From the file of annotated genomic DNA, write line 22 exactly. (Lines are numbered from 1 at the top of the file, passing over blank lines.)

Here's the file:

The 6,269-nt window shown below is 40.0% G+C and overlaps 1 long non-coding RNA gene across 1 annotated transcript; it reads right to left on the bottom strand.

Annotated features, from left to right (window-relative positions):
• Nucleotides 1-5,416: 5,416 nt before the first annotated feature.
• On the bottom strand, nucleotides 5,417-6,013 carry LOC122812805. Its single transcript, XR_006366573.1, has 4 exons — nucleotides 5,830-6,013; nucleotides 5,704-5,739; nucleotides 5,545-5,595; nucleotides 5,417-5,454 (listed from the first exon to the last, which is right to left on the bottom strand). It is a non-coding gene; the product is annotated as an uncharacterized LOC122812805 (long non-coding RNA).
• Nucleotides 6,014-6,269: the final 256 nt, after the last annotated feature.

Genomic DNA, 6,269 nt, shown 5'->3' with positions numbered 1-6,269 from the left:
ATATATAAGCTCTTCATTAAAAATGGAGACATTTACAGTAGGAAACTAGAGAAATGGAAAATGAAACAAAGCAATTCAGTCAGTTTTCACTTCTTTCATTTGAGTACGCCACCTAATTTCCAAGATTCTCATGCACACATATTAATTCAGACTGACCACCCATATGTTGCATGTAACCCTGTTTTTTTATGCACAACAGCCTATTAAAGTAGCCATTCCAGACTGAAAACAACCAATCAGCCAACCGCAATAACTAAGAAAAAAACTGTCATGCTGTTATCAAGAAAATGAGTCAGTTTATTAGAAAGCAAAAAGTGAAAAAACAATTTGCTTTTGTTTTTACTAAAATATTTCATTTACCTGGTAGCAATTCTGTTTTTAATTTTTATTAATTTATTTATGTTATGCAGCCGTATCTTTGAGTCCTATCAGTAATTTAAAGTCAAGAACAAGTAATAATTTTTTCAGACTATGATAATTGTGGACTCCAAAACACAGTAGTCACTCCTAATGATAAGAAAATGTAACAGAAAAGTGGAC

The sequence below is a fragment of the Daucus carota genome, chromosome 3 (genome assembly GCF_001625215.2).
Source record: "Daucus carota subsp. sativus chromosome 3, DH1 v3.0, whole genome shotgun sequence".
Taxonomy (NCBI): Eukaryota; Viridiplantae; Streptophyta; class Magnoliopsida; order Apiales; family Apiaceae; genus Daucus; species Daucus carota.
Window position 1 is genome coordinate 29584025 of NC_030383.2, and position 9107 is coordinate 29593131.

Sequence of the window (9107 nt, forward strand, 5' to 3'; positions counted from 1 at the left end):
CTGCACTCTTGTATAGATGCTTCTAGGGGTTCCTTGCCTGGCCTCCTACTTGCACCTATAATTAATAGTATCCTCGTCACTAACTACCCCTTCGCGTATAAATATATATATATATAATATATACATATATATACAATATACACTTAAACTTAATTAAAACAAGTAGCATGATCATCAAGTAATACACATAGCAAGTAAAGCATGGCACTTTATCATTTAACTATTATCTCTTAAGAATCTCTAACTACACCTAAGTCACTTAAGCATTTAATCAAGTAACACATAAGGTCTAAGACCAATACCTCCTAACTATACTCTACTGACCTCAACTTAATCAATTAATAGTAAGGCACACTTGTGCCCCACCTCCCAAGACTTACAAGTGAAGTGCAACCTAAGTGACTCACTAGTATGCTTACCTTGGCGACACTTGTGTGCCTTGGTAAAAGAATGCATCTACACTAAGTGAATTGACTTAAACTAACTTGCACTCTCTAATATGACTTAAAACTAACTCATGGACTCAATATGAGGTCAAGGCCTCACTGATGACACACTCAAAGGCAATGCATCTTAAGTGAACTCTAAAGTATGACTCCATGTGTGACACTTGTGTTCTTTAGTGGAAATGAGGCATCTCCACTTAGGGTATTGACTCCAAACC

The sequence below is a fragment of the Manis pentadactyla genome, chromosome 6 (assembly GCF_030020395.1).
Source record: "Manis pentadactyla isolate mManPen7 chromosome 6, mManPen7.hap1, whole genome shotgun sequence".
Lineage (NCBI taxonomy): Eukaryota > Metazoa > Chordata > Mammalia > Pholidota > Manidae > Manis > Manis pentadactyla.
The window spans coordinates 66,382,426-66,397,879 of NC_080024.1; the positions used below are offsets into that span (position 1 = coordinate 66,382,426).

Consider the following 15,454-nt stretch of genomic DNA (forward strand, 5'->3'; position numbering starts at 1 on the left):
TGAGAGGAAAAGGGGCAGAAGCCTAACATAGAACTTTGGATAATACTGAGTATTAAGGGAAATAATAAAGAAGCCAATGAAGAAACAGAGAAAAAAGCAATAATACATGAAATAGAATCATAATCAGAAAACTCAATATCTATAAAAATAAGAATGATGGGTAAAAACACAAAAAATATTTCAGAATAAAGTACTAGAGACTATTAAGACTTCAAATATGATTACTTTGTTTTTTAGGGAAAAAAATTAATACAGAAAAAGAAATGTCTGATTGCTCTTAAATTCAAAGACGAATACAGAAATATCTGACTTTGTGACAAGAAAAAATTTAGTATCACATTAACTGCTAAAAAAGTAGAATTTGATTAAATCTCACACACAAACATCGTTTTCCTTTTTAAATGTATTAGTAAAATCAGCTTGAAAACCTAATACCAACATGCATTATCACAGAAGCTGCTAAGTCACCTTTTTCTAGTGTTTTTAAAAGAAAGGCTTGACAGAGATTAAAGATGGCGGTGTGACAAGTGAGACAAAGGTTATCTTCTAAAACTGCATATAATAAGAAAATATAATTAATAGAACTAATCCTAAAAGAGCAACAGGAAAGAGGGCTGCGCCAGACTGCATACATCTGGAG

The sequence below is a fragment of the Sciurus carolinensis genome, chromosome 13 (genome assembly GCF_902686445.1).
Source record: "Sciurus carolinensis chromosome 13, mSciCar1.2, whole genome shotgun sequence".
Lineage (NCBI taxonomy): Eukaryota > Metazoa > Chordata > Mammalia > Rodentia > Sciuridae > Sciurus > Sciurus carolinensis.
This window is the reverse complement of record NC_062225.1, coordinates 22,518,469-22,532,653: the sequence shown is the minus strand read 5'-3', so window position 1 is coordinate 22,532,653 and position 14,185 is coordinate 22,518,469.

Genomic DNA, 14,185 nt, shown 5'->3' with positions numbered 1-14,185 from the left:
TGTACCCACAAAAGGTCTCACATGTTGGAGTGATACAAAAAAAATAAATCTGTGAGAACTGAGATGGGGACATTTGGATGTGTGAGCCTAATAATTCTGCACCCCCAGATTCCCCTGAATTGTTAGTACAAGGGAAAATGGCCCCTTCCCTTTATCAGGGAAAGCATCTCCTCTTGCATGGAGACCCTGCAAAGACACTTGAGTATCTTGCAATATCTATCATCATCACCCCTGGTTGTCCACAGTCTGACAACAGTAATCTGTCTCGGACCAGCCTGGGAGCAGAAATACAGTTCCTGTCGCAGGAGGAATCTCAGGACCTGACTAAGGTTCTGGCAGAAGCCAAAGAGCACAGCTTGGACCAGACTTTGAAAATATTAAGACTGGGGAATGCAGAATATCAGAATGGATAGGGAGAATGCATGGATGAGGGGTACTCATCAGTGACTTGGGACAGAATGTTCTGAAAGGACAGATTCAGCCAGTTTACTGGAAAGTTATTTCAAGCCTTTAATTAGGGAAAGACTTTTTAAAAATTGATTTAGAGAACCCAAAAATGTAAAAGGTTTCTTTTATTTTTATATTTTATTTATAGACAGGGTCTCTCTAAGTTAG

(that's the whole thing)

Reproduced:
Lineage (NCBI taxonomy): Eukaryota > Metazoa > Chordata > Mammalia > Rodentia > Sciuridae > Sciurus > Sciurus carolinensis.